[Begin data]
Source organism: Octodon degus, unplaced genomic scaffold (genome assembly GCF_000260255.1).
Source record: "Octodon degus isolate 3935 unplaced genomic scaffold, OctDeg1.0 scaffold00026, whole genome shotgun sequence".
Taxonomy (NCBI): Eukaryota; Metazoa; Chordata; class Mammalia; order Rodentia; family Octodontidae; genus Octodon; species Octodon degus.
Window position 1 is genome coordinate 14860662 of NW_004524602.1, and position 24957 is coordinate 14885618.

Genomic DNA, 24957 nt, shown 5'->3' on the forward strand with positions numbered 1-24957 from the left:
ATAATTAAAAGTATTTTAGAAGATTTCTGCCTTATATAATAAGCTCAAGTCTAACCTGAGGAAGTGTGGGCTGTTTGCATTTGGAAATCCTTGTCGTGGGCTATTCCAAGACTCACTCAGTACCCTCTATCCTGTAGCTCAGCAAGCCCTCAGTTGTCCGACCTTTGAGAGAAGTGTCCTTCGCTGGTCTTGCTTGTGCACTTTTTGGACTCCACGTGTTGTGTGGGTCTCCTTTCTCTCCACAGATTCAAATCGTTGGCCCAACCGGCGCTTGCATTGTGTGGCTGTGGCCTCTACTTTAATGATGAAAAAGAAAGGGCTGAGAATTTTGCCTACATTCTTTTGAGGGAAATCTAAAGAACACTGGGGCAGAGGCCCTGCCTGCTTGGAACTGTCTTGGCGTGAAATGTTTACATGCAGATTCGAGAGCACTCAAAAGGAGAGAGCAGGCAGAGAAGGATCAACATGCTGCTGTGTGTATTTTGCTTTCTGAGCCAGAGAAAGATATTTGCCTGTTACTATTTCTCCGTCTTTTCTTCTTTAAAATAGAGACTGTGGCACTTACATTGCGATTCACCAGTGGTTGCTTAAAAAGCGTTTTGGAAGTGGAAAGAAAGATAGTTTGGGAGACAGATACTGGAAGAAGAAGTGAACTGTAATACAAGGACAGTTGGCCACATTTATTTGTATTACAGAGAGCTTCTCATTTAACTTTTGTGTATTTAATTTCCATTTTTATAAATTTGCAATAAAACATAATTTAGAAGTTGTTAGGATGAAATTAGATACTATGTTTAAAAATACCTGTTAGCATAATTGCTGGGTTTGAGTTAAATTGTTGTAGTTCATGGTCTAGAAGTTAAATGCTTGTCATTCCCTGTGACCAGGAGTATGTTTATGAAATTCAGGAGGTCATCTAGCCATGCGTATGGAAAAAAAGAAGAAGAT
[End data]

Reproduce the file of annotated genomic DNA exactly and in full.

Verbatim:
Source organism: Octodon degus, unplaced genomic scaffold (genome assembly GCF_000260255.1).
Source record: "Octodon degus isolate 3935 unplaced genomic scaffold, OctDeg1.0 scaffold00026, whole genome shotgun sequence".
Taxonomy (NCBI): Eukaryota; Metazoa; Chordata; class Mammalia; order Rodentia; family Octodontidae; genus Octodon; species Octodon degus.
Window position 1 is genome coordinate 14860662 of NW_004524602.1, and position 24957 is coordinate 14885618.

Genomic DNA, 24957 nt, shown 5'->3' on the forward strand with positions numbered 1-24957 from the left:
ATAATTAAAAGTATTTTAGAAGATTTCTGCCTTATATAATAAGCTCAAGTCTAACCTGAGGAAGTGTGGGCTGTTTGCATTTGGAAATCCTTGTCGTGGGCTATTCCAAGACTCACTCAGTACCCTCTATCCTGTAGCTCAGCAAGCCCTCAGTTGTCCGACCTTTGAGAGAAGTGTCCTTCGCTGGTCTTGCTTGTGCACTTTTTGGACTCCACGTGTTGTGTGGGTCTCCTTTCTCTCCACAGATTCAAATCGTTGGCCCAACCGGCGCTTGCATTGTGTGGCTGTGGCCTCTACTTTAATGATGAAAAAGAAAGGGCTGAGAATTTTGCCTACATTCTTTTGAGGGAAATCTAAAGAACACTGGGGCAGAGGCCCTGCCTGCTTGGAACTGTCTTGGCGTGAAATGTTTACATGCAGATTCGAGAGCACTCAAAAGGAGAGAGCAGGCAGAGAAGGATCAACATGCTGCTGTGTGTATTTTGCTTTCTGAGCCAGAGAAAGATATTTGCCTGTTACTATTTCTCCGTCTTTTCTTCTTTAAAATAGAGACTGTGGCACTTACATTGCGATTCACCAGTGGTTGCTTAAAAAGCGTTTTGGAAGTGGAAAGAAAGATAGTTTGGGAGACAGATACTGGAAGAAGAAGTGAACTGTAATACAAGGACAGTTGGCCACATTTATTTGTATTACAGAGAGCTTCTCATTTAACTTTTGTGTATTTAATTTCCATTTTTATAAATTTGCAATAAAACATAATTTAGAAGTTGTTAGGATGAAATTAGATACTATGTTTAAAAATACCTGTTAGCATAATTGCTGGGTTTGAGTTAAATTGTTGTAGTTCATGGTCTAGAAGTTAAATGCTTGTCATTCCCTGTGACCAGGAGTATGTTTATGAAATTCAGGAGGTCATCTAGCCATGCGTATGGAAAAAAAGAAGAAGAT